Sustainability Council key to plan's success
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Certainly, there's been no shortage of blueprints that attempt to sketch out a preferred future for Hawai'i. In most cases, there's even been ample opportunity for the public to weigh in on how growth and development should be directed.
The missing component — which the Hawai'i 2050 Sustainability Task Force is trying to supply in the state's newest plan — has been a group of citizens to ride herd on government leaders and issue a report card on how faithfully we're sticking to the program. In other words, someone to keep government accountable.
How well this plan is carried out depends on the willingness of people from all corners of the state to take charge of this task.
In preparation for a kickoff summit meeting next month (see box), the task force conducted surveys to gauge public sentiment on key developmental issues. It indicates some solid backing for mandatory recycling, renewable energy, healthcare, agricultural renewal, and maintenance of the tourist and military sectors of the economy, among other issues. The largest segment — 39 percent — favors a balance among environmental and business interests.
No big surprise there. Ultimately, what counts is not how all our competing values are weighted in theory, but how sensibly the desired balance is maintained in the halls of government.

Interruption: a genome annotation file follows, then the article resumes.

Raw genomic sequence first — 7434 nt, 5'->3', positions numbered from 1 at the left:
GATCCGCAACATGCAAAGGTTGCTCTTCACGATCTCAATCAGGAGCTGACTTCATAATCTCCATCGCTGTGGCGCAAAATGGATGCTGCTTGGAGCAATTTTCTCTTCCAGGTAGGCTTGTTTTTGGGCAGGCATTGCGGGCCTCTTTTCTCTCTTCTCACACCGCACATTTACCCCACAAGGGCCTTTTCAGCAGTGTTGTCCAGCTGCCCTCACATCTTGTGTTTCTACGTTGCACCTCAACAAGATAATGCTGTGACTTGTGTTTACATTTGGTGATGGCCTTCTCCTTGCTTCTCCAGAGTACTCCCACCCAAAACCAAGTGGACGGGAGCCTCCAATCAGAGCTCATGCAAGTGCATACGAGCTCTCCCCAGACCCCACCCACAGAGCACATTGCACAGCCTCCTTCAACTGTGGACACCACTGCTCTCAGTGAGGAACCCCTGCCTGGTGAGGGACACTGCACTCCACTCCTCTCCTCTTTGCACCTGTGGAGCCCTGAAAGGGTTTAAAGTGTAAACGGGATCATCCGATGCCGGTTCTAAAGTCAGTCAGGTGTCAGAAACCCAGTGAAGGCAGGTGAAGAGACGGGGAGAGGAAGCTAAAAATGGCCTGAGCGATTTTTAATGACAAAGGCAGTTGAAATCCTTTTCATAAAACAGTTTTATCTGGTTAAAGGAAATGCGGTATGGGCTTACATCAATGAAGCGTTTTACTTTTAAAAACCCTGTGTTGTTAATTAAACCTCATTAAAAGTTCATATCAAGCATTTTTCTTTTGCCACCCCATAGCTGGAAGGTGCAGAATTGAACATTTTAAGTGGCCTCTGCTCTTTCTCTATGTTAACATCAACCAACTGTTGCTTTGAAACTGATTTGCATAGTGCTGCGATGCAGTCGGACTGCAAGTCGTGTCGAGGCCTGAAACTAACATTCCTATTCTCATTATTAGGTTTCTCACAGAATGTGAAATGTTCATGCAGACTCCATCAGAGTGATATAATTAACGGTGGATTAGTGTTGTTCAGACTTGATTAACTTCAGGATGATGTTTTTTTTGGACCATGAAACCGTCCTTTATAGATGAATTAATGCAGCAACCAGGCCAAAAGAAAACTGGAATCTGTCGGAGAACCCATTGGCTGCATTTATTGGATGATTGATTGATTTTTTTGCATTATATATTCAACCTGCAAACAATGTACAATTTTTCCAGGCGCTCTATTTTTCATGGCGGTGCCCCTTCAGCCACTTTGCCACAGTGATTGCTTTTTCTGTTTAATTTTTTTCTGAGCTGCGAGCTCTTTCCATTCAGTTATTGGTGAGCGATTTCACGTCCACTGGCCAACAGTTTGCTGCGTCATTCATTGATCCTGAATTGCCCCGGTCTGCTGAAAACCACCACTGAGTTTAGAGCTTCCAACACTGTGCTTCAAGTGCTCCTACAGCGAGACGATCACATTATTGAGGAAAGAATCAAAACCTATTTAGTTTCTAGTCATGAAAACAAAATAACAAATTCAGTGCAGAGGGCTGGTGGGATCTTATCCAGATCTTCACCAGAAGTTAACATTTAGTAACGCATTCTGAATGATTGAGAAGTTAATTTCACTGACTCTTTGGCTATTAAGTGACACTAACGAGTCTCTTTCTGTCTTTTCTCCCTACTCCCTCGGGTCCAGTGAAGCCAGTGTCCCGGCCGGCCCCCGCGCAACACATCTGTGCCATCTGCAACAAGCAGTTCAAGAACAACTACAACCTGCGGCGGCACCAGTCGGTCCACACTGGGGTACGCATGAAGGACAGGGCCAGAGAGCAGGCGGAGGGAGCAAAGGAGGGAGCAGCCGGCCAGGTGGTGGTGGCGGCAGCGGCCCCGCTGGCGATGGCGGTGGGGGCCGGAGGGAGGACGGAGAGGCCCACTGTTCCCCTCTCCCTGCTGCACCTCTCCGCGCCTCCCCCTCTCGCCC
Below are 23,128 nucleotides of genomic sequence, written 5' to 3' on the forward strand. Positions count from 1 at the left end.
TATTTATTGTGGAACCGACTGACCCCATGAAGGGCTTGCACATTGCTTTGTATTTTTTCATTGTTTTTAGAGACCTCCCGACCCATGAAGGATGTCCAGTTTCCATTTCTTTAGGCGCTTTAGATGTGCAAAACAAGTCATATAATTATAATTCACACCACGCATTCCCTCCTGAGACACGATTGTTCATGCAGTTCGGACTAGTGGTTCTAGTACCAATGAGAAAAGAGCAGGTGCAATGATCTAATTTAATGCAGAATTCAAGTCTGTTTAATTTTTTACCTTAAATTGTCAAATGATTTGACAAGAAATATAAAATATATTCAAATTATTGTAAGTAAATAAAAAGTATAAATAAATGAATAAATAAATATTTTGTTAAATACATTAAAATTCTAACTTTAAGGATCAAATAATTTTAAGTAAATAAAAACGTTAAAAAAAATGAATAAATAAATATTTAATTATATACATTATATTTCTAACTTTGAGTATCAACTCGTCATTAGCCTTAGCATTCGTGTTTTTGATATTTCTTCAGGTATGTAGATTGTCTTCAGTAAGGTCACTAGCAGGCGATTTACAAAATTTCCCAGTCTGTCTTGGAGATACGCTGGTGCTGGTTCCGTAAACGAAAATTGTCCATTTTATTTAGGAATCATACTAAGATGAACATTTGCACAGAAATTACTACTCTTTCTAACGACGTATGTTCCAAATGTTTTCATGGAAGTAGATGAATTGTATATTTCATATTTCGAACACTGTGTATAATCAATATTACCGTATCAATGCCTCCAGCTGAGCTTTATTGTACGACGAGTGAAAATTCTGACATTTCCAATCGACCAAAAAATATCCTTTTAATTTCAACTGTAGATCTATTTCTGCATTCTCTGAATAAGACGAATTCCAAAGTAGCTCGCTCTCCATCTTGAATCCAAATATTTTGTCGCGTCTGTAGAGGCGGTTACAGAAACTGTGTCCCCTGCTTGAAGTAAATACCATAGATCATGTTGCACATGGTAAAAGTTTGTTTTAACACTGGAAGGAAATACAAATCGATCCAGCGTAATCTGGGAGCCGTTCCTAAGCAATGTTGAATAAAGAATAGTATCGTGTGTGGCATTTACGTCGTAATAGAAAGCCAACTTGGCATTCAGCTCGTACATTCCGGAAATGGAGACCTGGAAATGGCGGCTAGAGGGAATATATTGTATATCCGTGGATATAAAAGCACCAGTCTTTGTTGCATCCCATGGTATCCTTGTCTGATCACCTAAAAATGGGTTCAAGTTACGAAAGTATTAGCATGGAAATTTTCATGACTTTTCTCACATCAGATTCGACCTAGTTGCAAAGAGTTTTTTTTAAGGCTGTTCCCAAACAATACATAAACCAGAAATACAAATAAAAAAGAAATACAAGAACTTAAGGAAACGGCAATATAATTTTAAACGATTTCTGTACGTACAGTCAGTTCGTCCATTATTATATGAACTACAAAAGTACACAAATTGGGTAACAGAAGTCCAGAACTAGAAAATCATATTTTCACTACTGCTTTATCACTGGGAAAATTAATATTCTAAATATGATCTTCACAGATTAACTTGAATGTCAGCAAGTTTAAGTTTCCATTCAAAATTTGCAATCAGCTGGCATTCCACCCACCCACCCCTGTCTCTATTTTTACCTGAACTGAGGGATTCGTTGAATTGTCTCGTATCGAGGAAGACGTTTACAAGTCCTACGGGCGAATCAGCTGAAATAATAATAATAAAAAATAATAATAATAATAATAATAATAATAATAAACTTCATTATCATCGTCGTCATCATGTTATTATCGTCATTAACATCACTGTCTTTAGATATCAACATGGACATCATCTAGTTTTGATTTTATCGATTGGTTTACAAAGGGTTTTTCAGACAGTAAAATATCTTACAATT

This is where the task force rightly hopes that a new element, the Sustainability Council, will shine a light on the actions taken by the elected few that affect all of us.
The council will be a group of 15 citizens. The details are being hammered out for the draft plan due next month, but current indications are that there will be representatives of each county, the governor and the Office of Hawaiian Affairs, with the remainder coming from the general community.
There will be benchmarks in the plan that the council will use to evaluate the state's progress toward its goals. As an advisory group, it won't be able to force any actions, but its role should be to advocate for needed changes, by backing legislation or in other ways.
It will also need to serve as a sounding board for the public, delivering both those opinions as well as its own more objective assessment to policy makers. Holding government's feet to the fire is essential, and it must be done with as much fanfare as possible.
To be sure, the council has much work ahead. How agressive and effective its members choose to be can have a direct impact on our state's future. For the sake of generations to come, let's hope they're up to the task.